Record-breaking high temperatures and lack of snow this winter caused anxiety for many superintendents utilizing winter cover systems. Fortunately, the warmer-than-normal temperatures beneath covers did not negatively impact most golf courses, as annual bluegrass greens and fairways across much of the Northeast Region survived the winter and snow mold disease pressure. However, courses in northern areas that recently removed their covers may still have to deal with potentially lethal cold temperatures, but most managers are now able to focus on spring maintenance and the season ahead.
Many superintendents will be trying to manage their playing surfaces using less water, fertilizers and plant protectants. In many areas, the pressure to reduce chemical inputs, or eliminate them altogether, is increasing. Unfortunately, heavy pest and disease pressure combined with vulnerable turf species means very few golf facilities will be able to completely eliminate pesticides from their management programs. However, there are opportunities for managers to reduce their reliance on pesticides while still providing good playing conditions. The Bethpage Project at Bethpage State Park Golf Course in Farmingdale, N.Y. demonstrated the possibilities of low-input management but also showed that the transition from conventional management programs to low-input programs was difficult, especially for golf courses dominated by older turfgrass cultivars and annual bluegrass. During the Bethpage Project an interesting tool – i.e., the environmental impact quotient (EIQ) – was developed. The EIQ concept can be incorporated into any pest-management program and uses a simple formula to measure and compare environmental risks of different pesticides and pest-management systems.
Environmental impact quotient calculations are based on values assigned to pesticide active ingredients. The EIQ values are established based on the acute and chronic toxicities, secondary effects on nontarget organisms, solubility and other physical characteristics of an active ingredient. Once identified, EIQ values are used to calculate an EIQ field use rating that accounts for the amount of product applied. A higher EIQ field use rating indicates greater potential for environmental impact. The formula to calculate EIQ field use rating is:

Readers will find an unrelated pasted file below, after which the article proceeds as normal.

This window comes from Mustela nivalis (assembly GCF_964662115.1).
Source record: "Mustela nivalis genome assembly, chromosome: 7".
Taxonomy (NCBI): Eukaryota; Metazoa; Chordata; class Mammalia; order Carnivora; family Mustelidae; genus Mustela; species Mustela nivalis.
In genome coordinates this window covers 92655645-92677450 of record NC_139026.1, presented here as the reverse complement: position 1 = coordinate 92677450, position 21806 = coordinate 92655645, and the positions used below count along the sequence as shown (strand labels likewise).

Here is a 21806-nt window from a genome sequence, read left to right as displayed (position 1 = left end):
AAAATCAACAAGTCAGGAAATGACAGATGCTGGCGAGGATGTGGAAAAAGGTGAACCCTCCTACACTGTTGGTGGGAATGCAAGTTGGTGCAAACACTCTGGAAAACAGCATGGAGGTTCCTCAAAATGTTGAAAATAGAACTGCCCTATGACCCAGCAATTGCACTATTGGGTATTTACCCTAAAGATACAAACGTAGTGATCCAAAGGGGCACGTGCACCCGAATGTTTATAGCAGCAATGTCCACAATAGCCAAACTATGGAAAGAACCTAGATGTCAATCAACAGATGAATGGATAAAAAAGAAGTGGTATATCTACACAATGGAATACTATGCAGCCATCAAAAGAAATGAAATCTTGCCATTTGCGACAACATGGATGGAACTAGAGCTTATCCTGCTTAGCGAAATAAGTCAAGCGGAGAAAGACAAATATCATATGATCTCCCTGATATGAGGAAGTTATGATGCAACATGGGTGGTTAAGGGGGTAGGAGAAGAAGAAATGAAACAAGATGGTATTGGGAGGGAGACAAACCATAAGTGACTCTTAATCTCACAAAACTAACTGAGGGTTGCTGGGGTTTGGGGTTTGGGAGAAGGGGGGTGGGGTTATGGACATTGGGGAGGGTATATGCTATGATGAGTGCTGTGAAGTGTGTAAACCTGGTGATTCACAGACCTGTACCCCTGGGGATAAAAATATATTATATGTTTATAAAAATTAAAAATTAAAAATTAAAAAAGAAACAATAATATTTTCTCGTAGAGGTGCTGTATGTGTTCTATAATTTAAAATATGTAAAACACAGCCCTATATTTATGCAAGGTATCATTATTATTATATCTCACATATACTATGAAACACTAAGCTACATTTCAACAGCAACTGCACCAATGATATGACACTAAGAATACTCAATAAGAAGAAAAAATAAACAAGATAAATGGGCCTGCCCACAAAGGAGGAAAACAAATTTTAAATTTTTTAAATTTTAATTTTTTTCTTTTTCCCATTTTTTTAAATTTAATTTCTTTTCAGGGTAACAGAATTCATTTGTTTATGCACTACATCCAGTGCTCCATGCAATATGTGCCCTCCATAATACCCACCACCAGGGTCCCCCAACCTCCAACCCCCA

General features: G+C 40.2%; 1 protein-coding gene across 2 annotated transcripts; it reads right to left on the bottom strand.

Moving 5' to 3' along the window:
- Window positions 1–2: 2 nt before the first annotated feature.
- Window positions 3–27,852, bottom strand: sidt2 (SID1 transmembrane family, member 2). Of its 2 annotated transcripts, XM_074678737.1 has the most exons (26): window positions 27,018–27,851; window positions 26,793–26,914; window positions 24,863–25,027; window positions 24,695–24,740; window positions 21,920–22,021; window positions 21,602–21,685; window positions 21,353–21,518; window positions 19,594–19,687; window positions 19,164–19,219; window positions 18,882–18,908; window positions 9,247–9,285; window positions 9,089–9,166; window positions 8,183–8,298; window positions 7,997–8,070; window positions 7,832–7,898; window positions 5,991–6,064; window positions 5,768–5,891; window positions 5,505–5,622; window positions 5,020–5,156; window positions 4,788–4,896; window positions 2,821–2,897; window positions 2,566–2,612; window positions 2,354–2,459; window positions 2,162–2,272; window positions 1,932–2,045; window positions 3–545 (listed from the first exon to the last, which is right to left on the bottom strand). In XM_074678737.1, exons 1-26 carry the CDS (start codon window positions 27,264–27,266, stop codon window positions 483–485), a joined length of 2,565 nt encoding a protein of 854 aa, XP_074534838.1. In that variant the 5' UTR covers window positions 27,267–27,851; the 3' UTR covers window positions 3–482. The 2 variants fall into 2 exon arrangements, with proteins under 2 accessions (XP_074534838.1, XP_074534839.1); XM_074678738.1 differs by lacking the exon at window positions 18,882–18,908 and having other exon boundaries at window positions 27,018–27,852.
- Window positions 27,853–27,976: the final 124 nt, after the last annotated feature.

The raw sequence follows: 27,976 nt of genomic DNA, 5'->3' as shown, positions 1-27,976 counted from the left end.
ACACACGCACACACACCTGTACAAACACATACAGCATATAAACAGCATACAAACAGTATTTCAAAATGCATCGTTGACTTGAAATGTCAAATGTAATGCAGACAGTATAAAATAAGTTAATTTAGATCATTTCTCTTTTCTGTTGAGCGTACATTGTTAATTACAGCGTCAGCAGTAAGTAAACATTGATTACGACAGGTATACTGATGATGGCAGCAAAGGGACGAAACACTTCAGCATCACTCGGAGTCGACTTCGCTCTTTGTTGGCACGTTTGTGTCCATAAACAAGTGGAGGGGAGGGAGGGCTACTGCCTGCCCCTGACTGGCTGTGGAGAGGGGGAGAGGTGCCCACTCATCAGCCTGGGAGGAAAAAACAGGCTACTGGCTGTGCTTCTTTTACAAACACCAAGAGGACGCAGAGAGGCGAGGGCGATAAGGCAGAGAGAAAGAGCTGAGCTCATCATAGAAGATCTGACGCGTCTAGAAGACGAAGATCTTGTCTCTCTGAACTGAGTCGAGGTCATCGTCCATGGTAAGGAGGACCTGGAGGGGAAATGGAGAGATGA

EIQ field use rating = EIQ value × percent active ingredient × application rate (pounds per acre OR pints per acre)
For example, consider two different fungicide active ingredients, propamocarb and mefenoxam. Propamocarb, with an EIQ value of 23.89, is commonly available in formulations of 66.5 percent active ingredient and often is applied at 2 fluid ounces per 1,000 square feet. Mefenoxam, with an EIQ value of 19.07, commonly comes in formulations of 21.3 percent active ingredients and often is applied at 1 fluid ounce per 1,000 square feet. The EIQ field use ratings for propamocarb and mefenoxam can be calculated as follows:
EIQ field use rating (propamocarb) = 23.89 x .665 x ((2/16) x 43.56)
EIQ field use rating (mefenoxam) = 19.07 x .213 x ((1/16) x 43.56)
The New York State Integrated Pest Management Program website provides a helpful EIQ calculator.
This comparison illustrates the potential environmental impacts of both fungicides when applied at recommended rates. Similar comparisons can be made for herbicides and insecticides. Combining EIQ field use ratings with pesticide efficacy data, pest resistance management strategies and cost information can help managers select the most environmentally appropriate products for their program. Environmental impact quotient field use ratings can also be used to compare the environmental impacts of entire management systems. Managers interested in this tool and other reduced-risk chemical management programs for golf courses can find more information in the publication, Reducing Chemical Use on Golf Course Turf: Redefining IPM.
Northeast Region Agronomists:
David A. Oatis, regional director – firstname.lastname@example.org
James E. Skorulski, agronomist – email@example.com
Adam Moeller, agronomist – firstname.lastname@example.org
Elliott Dowling, agronomist – email@example.com
Addison Barden, agronomist – firstname.lastname@example.org